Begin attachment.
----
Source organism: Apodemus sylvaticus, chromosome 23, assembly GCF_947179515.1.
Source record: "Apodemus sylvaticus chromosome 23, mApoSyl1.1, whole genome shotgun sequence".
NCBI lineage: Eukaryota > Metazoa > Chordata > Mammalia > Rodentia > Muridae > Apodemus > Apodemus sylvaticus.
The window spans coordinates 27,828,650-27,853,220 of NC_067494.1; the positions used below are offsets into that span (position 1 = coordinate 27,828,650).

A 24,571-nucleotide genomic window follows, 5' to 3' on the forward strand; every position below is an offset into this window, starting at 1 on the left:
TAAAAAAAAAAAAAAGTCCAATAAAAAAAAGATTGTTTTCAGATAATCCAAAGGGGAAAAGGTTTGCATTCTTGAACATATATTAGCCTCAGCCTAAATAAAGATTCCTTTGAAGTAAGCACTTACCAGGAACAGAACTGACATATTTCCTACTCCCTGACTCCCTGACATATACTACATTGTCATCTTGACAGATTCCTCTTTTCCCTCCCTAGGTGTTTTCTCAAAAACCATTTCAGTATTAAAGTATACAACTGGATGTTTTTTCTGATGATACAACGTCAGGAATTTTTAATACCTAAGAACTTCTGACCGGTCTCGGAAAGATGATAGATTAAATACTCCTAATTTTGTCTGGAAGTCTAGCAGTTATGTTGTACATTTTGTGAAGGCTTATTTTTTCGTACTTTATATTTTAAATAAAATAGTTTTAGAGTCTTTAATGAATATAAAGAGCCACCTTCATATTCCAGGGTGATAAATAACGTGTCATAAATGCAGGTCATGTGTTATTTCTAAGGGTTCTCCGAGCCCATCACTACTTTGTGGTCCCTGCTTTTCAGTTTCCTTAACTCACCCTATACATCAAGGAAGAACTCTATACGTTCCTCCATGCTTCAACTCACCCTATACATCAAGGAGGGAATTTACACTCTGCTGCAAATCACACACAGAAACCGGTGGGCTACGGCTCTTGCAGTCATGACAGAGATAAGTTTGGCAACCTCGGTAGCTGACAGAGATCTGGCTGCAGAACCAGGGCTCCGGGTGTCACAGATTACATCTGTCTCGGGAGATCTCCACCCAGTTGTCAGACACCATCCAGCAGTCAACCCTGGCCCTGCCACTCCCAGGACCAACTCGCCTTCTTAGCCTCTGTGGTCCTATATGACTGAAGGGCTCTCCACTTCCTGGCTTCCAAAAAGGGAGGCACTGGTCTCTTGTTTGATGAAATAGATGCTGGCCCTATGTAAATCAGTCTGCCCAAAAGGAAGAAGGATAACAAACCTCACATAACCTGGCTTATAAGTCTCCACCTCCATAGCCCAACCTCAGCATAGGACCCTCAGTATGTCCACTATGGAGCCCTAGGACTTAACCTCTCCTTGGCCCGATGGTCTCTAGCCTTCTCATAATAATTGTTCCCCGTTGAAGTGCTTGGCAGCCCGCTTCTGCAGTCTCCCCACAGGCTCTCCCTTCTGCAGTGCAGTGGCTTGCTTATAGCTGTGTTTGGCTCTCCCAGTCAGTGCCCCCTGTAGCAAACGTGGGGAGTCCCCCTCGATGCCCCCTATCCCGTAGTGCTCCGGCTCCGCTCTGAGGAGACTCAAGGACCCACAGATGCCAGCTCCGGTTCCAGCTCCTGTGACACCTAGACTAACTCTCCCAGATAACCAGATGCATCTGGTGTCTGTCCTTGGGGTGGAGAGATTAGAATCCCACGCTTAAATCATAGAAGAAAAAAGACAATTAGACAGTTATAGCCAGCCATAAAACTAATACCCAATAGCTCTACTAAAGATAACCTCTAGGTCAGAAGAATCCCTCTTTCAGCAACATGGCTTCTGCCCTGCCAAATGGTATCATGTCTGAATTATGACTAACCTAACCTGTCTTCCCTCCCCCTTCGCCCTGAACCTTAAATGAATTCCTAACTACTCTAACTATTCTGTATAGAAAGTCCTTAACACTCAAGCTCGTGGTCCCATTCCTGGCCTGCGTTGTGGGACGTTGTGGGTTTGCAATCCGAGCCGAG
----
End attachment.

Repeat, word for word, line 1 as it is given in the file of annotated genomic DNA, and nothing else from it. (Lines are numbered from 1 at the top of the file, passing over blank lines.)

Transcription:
Source organism: Apodemus sylvaticus, chromosome 23, assembly GCF_947179515.1.